I recently discovered the linker option "-Bsymbolic-functions" in GNU ld:
-Bsymbolic When creating a shared library, bind references to global symbols to the definition within the shared library, if any. Normally, it is possible for a program linked against a shared library to override the definition within the shared library. This option is only meaningful on ELF platforms which support shared libraries. -Bsymbolic-functions When creating a shared library, bind references to global function symbols to the definition within the shared library, if any. This option is only meaningful on ELF platforms which support shared libraries.
This seems to be the inverse of the GCC option
-fvisibility=hidden, in that instead of preventing the export of the referenced function to other shared objects, it prevents library-internal references to that function from being bound to an an exported function of a different shared object. I informed myself that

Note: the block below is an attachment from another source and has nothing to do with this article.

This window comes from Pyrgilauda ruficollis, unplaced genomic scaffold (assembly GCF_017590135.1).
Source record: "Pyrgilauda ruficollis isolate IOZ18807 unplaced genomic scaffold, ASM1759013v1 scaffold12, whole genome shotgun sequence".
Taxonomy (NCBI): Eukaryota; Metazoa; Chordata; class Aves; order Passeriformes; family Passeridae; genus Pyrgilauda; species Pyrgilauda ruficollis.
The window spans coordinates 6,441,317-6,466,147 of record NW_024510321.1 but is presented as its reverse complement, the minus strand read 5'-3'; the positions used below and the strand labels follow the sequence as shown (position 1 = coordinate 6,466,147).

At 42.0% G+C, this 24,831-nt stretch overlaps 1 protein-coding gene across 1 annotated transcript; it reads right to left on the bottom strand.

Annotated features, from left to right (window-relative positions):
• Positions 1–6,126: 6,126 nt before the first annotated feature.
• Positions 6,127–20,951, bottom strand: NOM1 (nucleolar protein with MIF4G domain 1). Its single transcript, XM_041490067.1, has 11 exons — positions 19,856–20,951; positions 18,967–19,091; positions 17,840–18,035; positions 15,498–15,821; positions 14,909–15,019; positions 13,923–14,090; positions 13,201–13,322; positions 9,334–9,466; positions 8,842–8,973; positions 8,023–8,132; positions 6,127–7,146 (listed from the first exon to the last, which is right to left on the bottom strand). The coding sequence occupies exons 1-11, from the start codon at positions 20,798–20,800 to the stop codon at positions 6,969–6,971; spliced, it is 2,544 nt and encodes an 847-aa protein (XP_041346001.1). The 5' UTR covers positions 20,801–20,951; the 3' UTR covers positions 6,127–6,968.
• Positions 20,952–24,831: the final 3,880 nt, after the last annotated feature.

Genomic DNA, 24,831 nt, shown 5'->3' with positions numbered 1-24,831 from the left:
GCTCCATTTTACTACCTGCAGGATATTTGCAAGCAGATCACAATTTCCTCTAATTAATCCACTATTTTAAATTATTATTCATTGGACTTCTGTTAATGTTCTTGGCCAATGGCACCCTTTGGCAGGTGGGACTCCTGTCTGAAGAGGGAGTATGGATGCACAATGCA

-Bsymbolic-functions will prevent the creation of PLT entries for the functions, which is a nice side effect.
But I was wondering whether there is perhaps a finer-grained control over this, like overwriting
-Bsymbolicfor individual function definitions of a library.
Should I be aware of any pitfalls of using
-Bsymbolic-functions? I plan to only use that, because the
-Bsymbolicwill break exceptions, I think (it will make it so that references to typeinfo objects are not unified, I think).